Tuesday, September 9, 2008

Farm Progress Show Roundtable Calls for Sustainability

Agriculture and sustainability was the topic of the press-only meeting at the Farm Progress Show in Boone, Iowa.

Panelists discussed how to define sustainability and how to achieve it. Michael Doane, Monsanto director of the sustainable yield initiative, has a concise definition for sustainability: Produce more, conserve more.

Peggie James, the Natural Resources Conservation Services liaison to the Nature Conservancy and current SWCS president, observed that public sentiment is more supportive of conservation planning than it has been in the past.

"The public is now willing to donate more funding to conservation planning on private lands," James said.

Other panels agreed and noted that agricultural companies and retailers are making sustainability a priority.

Fred Lucky, executive vice president at Bunge North America, said, "We're engaged on both sides of the supply chain, so we have a unique ear - we can hear what's going on. What we hear is, consumers are very interested in this subject… It's a loud signal we have to pay attention to."

To learn more about what Peggie James shared at the Farm Progress Show or to listen to her speech, visit http://agwired.com/2008/08/28/the-art-and-science-of-soil-conservation/.


Anonymous said...

Michael Doane's definition for sustainability "Produce more, conserve more" may not be all that original. I think it was back in the 70's, under Sec. Earl Butz, when the Soil Conservation Service had a PR campaign called "Produce More, Protect More."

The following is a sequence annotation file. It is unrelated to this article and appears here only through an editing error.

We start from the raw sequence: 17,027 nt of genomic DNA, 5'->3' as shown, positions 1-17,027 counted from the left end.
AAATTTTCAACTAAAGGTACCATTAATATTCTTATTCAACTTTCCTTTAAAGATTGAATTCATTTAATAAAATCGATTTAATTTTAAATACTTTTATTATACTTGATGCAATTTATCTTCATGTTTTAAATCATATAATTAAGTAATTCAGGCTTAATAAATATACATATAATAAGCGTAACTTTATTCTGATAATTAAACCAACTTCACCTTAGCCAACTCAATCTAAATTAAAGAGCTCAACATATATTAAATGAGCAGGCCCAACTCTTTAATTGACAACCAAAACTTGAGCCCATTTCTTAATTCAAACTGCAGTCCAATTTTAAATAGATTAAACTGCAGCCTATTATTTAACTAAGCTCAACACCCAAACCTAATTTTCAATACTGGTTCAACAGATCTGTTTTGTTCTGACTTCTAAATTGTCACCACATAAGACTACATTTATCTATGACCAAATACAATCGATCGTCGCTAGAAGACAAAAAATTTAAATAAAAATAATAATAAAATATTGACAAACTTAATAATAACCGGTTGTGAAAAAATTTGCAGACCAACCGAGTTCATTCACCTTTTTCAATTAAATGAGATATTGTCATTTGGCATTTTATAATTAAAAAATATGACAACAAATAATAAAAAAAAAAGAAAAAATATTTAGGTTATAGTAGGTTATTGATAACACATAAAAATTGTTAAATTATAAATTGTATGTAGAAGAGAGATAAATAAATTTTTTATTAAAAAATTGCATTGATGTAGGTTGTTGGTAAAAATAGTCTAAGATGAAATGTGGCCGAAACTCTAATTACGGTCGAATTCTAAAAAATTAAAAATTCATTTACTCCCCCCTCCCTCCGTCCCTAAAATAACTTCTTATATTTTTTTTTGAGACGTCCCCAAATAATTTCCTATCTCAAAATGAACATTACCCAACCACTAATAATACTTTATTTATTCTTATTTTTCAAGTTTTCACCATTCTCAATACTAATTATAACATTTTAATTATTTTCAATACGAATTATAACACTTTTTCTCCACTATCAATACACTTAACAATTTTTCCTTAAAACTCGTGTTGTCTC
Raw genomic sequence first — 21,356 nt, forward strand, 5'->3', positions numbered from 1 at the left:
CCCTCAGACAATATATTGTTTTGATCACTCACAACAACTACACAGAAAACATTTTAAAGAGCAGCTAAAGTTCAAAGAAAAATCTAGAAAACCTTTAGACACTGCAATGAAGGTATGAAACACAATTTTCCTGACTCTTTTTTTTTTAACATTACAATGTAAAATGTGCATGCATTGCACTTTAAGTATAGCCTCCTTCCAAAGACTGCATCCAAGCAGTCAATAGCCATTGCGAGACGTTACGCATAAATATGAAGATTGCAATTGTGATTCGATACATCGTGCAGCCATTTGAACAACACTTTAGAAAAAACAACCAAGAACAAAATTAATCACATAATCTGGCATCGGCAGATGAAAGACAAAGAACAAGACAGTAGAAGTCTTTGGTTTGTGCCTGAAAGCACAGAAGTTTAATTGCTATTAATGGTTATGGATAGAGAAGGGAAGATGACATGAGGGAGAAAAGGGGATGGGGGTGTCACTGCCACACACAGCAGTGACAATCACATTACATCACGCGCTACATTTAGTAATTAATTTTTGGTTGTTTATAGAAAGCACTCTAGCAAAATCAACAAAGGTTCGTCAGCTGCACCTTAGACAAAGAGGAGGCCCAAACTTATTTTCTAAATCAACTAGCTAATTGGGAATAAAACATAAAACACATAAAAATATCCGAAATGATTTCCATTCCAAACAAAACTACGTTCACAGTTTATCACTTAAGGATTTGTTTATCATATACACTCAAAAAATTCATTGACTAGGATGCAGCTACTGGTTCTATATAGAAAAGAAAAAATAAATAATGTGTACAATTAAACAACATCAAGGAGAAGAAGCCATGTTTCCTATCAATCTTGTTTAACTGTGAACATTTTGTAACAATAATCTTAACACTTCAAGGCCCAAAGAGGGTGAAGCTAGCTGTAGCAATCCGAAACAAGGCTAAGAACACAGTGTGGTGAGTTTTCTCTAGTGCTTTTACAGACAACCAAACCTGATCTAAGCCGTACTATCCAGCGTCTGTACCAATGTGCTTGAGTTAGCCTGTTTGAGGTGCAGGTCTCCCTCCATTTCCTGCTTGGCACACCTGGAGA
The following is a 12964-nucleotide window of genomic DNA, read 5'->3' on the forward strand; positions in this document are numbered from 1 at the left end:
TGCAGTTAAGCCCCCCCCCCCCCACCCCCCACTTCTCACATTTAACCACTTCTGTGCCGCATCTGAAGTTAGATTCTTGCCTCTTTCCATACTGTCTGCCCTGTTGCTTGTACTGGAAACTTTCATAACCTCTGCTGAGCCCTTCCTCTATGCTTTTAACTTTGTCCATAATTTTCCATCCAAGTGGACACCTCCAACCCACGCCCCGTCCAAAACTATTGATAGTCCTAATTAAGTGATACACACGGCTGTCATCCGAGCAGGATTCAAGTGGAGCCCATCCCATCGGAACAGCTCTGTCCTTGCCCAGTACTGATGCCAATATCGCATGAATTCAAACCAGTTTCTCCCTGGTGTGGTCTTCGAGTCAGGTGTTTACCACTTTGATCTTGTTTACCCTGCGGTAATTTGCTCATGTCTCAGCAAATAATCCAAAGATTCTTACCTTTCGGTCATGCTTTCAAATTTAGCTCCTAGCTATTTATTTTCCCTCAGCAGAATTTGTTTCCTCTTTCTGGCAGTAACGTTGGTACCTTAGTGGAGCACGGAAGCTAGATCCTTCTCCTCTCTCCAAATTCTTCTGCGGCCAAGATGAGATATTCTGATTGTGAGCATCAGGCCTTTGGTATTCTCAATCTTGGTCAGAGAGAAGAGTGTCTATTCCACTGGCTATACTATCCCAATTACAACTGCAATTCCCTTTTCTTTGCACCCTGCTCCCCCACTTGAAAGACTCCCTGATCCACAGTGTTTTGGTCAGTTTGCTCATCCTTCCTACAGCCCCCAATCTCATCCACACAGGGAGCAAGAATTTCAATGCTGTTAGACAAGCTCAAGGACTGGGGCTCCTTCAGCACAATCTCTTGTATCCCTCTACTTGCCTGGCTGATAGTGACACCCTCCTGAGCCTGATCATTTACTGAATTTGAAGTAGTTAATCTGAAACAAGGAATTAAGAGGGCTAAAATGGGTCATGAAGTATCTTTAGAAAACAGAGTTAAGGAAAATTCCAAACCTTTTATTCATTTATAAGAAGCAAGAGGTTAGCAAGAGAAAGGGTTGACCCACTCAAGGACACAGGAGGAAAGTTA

However, in both cases the emphasis seems to be on production, rather than protection or conservation of our most basic natural resource, the soil. If we agree that improving soil quality enhances yields, then maybe our emphasis should be on "conservation." And, if we really want to focus on "sustainability" then conservation should be our highest priority.

Physicus said...

I agree with dkesselring that conservation should be of highest priority. What I find curious (and perhaps frustrating) is that there seems to be a disconnect between agricultural production and conservation/sustainability among conservationists and producers alike. Soil quality (the capacity of the soil to function)should be top priority with every agricultural producer and conservationist just as the capacity of a factory to produce automobiles would be top priority to an automobile manufacturer. The issue at hand is that the folks managing the "soil factory" do not understand what is responsible for the productive capacity of the factory. With training, information and education on soil quality and how it is impacted by management, perhaps we can restore soil functions and the agricultural productivity hand in hand with the ecosystem services the soil is supposed to provide.